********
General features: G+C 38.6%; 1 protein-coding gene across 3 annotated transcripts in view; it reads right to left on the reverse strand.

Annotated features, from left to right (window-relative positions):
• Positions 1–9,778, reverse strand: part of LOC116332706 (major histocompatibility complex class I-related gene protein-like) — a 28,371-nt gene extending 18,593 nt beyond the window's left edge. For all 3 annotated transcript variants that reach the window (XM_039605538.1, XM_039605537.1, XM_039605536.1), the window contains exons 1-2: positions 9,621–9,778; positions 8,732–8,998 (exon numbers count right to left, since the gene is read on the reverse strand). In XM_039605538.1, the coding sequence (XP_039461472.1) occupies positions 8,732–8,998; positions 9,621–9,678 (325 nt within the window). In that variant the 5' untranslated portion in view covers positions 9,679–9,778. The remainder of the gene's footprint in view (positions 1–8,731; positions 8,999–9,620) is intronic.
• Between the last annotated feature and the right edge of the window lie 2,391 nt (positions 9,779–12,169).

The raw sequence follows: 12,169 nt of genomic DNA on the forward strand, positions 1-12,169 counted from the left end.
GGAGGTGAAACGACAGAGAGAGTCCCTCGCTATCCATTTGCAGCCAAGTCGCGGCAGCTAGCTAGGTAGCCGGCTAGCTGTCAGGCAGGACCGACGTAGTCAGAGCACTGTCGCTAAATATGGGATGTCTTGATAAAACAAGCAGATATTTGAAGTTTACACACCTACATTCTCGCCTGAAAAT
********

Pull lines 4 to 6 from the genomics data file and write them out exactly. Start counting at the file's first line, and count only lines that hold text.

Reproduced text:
• Between the last annotated feature and the right edge of the window lie 2,391 nt (positions 9,779–12,169).

The raw sequence follows: 12,169 nt of genomic DNA on the forward strand, positions 1-12,169 counted from the left end.
GGAGGTGAAACGACAGAGAGAGTCCCTCGCTATCCATTTGCAGCCAAGTCGCGGCAGCTAGCTAGGTAGCCGGCTAGCTGTCAGGCAGGACCGACGTAGTCAGAGCACTGTCGCTAAATATGGGATGTCTTGATAAAACAAGCAGATATTTGAAGTTTACACACCTACATTCTCGCCTGAAAAT